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|Title: ||Multiproxy palaeoeology reconstruction of the mid-Holocene to present salinity, marine incursions and flow regime of Lake Alexandrina and the Goolwa channel, South Australia.|
|Authors: ||Skinner, R|
|Keywords: ||South Australia|
|Issue Date: ||Jul-2007|
|Citation: ||Skinner, R., Fluin, J., Cann, J., & Harrison, J. (2007). Multiproxy palaeoeology reconstruction of the mid-Holocene to present salinity, marine incursions and flow regime of Lake Alexandrina and the Goolwa channel, South Australia. International Union for Quaternary Research XVII Congress (INQUA) – “The Tropics: Heat Engine of the Quaternary”, 28th July – 3rd August 2007. Cairns, Australia: Cairns Convention Centre. In Quaternary International, 167-168, 390.|
|Abstract: ||Multiproxy palaeoecology techniques are used to reconstruct the mid-Holocene to present salinity, marine incursions and flow regime of Lake Alexandrina and the Goolwa channel, South Australia. Microfossils (foraminiferal, ostracoda and diatoms) are analysed in three sediment cores. Foraminiferal remains are used to reconstruct the frequency, duration, and spatial extent of marine incursions upstream through the Goolwa channel to Lake Alexandrina. Diatom analysis provides a quantitative reconstruction of salinity, while the ostracoda analysis is currently exploratory. Three C-14 AMS radiocarbon dates and eight Pb-210 dates for each of the three cores have been submitted for analysis. To support the flow-regime-reconstruction with quantitative data, grain size analysis is included. Preliminary data from the foraminiferal assemblage of core RS1 (taken from just above the Goolwa barrage) illustrates a substantial change in both grain size and presence of foraminifera at a core depth of 130 cm. This may represent a sedimentation rate of 2 cm/yr, since the placement of the Goolwa barrage in 1939. At depths between 130 cm and 0 cm the sediment is barren of foraminifera. Below 130 cm foraminifera are abundant; inner-shelf marine species, especially Elphidium crispum, are dominant from 130 cm to the bottom of the core (216 cm). Only three increments (140-144 cm; 164-168 cm; 174-182 cm) have very low foraminiferal counts (<100). The sediment at these depths is of a much finer grain size. For a majority of the time, it is likely that pre-river-regulation-flow rates of the Murray River were high enough to maintain an open mouth, allowing the mixing of marine and estuarine waters.|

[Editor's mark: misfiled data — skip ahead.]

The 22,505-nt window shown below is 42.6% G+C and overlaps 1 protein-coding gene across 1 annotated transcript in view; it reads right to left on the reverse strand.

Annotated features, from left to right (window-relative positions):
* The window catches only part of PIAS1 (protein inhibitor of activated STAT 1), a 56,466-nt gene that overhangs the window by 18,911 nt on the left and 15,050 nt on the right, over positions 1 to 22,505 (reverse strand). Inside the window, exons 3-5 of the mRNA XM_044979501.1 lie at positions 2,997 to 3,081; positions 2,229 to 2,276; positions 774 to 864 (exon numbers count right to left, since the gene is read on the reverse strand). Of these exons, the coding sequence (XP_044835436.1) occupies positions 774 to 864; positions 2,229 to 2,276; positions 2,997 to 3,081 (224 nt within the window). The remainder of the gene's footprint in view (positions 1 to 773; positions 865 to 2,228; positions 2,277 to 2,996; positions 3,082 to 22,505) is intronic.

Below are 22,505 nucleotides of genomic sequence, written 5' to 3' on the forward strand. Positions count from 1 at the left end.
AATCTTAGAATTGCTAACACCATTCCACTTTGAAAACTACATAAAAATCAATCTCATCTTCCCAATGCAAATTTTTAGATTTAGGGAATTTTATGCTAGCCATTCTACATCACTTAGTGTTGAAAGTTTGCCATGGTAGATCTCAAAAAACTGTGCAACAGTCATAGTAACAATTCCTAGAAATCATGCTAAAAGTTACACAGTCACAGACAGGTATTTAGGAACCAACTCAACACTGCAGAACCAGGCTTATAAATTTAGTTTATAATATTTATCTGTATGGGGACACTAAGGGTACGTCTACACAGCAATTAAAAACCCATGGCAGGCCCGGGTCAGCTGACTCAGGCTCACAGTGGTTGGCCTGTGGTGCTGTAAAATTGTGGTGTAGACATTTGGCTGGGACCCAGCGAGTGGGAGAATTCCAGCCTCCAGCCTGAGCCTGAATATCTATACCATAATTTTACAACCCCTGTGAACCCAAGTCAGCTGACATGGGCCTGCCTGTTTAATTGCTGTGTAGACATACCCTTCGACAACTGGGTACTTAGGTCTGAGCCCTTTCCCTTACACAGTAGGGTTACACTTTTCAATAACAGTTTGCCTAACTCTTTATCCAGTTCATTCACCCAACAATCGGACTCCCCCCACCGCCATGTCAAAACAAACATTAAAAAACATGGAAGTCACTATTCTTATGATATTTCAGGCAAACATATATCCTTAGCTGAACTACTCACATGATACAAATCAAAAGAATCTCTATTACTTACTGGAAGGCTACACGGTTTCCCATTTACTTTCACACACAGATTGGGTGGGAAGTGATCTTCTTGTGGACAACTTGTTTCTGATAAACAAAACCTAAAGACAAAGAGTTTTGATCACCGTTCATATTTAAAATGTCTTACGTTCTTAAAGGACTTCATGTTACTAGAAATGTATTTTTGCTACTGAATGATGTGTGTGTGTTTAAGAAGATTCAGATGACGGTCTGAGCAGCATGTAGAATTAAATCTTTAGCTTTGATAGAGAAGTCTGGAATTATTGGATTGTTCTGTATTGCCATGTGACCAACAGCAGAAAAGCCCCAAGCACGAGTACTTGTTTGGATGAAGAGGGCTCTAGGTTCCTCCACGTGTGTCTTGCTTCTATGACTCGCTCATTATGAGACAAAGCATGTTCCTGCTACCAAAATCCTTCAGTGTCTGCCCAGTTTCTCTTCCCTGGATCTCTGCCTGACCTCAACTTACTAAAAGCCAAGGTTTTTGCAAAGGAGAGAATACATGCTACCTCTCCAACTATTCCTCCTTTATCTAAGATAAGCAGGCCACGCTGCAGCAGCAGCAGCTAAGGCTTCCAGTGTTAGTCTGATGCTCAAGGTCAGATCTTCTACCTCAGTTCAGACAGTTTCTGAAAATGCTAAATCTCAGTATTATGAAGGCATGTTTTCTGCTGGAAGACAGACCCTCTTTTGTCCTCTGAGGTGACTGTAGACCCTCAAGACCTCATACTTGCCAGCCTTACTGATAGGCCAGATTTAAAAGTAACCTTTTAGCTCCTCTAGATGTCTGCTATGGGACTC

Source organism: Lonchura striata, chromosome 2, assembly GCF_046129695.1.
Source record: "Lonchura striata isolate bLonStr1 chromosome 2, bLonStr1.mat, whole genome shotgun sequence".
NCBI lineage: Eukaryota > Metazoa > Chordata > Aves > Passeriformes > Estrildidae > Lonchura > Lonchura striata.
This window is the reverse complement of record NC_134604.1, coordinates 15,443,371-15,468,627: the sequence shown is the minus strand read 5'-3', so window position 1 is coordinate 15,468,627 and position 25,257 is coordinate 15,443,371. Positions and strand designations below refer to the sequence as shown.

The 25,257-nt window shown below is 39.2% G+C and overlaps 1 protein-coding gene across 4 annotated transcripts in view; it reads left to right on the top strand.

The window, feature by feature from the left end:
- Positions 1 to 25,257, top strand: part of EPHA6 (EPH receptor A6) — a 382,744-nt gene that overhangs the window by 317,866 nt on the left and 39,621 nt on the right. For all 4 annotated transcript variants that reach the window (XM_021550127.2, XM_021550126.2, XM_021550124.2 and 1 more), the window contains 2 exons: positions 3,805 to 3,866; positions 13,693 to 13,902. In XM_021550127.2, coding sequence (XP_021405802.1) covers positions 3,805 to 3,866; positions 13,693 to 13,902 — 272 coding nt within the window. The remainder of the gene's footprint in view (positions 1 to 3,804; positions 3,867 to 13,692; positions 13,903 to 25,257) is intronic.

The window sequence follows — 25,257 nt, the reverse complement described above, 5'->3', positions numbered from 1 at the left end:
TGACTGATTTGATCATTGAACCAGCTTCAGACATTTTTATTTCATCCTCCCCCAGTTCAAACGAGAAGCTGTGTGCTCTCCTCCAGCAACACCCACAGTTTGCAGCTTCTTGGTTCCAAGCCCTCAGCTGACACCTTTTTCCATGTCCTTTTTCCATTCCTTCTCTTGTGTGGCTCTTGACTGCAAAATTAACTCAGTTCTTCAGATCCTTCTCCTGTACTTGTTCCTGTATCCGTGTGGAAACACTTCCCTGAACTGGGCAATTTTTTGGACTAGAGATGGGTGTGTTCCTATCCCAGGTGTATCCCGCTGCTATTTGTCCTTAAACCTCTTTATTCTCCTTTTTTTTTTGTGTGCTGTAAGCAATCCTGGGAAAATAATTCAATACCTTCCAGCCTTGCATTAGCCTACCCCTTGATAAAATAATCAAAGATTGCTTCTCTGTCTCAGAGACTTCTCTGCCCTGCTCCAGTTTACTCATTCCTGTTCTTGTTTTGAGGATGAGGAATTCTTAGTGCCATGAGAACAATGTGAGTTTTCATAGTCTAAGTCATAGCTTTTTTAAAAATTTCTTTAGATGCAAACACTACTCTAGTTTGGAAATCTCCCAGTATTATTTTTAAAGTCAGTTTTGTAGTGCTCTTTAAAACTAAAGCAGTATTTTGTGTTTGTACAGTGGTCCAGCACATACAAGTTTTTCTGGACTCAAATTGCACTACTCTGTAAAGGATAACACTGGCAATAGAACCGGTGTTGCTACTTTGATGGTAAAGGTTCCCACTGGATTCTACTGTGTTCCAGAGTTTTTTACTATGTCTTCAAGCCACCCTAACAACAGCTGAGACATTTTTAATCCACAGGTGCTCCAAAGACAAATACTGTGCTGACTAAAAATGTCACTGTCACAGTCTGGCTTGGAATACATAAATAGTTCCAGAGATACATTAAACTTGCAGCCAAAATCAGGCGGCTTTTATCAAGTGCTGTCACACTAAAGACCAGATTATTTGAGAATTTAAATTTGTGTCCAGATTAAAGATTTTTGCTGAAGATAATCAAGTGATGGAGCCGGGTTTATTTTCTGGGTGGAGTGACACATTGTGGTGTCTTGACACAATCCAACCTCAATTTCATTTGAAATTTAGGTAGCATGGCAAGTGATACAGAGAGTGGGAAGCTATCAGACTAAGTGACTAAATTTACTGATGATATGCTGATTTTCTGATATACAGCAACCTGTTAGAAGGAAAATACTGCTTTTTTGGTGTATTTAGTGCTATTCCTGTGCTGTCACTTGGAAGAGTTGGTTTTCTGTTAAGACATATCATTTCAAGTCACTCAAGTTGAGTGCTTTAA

|Appears in Collections:||Conference Publications|
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